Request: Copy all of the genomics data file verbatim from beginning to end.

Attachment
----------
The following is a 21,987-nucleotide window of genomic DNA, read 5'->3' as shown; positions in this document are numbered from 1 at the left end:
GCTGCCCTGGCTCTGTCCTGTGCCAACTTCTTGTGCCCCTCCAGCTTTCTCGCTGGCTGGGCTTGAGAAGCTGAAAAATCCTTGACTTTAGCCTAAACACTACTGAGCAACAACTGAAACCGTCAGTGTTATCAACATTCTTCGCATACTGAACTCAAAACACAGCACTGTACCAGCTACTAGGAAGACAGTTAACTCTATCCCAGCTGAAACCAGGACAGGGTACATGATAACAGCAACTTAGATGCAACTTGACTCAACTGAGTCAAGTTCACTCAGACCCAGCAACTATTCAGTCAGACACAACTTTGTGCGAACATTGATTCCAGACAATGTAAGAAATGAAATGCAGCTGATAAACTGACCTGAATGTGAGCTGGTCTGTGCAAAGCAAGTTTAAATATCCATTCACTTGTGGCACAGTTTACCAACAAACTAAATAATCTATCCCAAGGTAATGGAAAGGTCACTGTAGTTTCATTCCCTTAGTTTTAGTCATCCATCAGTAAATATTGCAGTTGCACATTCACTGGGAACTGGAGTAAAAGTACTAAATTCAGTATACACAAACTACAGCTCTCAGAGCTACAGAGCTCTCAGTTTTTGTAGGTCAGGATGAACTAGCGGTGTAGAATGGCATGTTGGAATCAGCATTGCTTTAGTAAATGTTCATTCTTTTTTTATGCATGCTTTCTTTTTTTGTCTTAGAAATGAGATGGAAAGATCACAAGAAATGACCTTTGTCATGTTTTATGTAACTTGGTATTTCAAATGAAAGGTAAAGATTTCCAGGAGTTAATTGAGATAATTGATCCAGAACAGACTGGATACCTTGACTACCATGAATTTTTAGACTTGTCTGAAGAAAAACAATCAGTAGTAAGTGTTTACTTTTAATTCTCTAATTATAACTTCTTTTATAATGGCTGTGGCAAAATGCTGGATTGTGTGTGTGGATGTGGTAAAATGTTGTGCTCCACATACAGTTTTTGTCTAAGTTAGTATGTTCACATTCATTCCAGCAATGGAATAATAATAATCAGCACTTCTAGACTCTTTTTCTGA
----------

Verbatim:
The following is a 21,987-nucleotide window of genomic DNA, read 5'->3' as shown; positions in this document are numbered from 1 at the left end:
GCTGCCCTGGCTCTGTCCTGTGCCAACTTCTTGTGCCCCTCCAGCTTTCTCGCTGGCTGGGCTTGAGAAGCTGAAAAATCCTTGACTTTAGCCTAAACACTACTGAGCAACAACTGAAACCGTCAGTGTTATCAACATTCTTCGCATACTGAACTCAAAACACAGCACTGTACCAGCTACTAGGAAGACAGTTAACTCTATCCCAGCTGAAACCAGGACAGGGTACATGATAACAGCAACTTAGATGCAACTTGACTCAACTGAGTCAAGTTCACTCAGACCCAGCAACTATTCAGTCAGACACAACTTTGTGCGAACATTGATTCCAGACAATGTAAGAAATGAAATGCAGCTGATAAACTGACCTGAATGTGAGCTGGTCTGTGCAAAGCAAGTTTAAATATCCATTCACTTGTGGCACAGTTTACCAACAAACTAAATAATCTATCCCAAGGTAATGGAAAGGTCACTGTAGTTTCATTCCCTTAGTTTTAGTCATCCATCAGTAAATATTGCAGTTGCACATTCACTGGGAACTGGAGTAAAAGTACTAAATTCAGTATACACAAACTACAGCTCTCAGAGCTACAGAGCTCTCAGTTTTTGTAGGTCAGGATGAACTAGCGGTGTAGAATGGCATGTTGGAATCAGCATTGCTTTAGTAAATGTTCATTCTTTTTTTATGCATGCTTTCTTTTTTTGTCTTAGAAATGAGATGGAAAGATCACAAGAAATGACCTTTGTCATGTTTTATGTAACTTGGTATTTCAAATGAAAGGTAAAGATTTCCAGGAGTTAATTGAGATAATTGATCCAGAACAGACTGGATACCTTGACTACCATGAATTTTTAGACTTGTCTGAAGAAAAACAATCAGTAGTAAGTGTTTACTTTTAATTCTCTAATTATAACTTCTTTTATAATGGCTGTGGCAAAATGCTGGATTGTGTGTGTGGATGTGGTAAAATGTTGTGCTCCACATACAGTTTTTGTCTAAGTTAGTATGTTCACATTCATTCCAGCAATGGAATAATAATAATCAGCACTTCTAGACTCTTTTTCTGA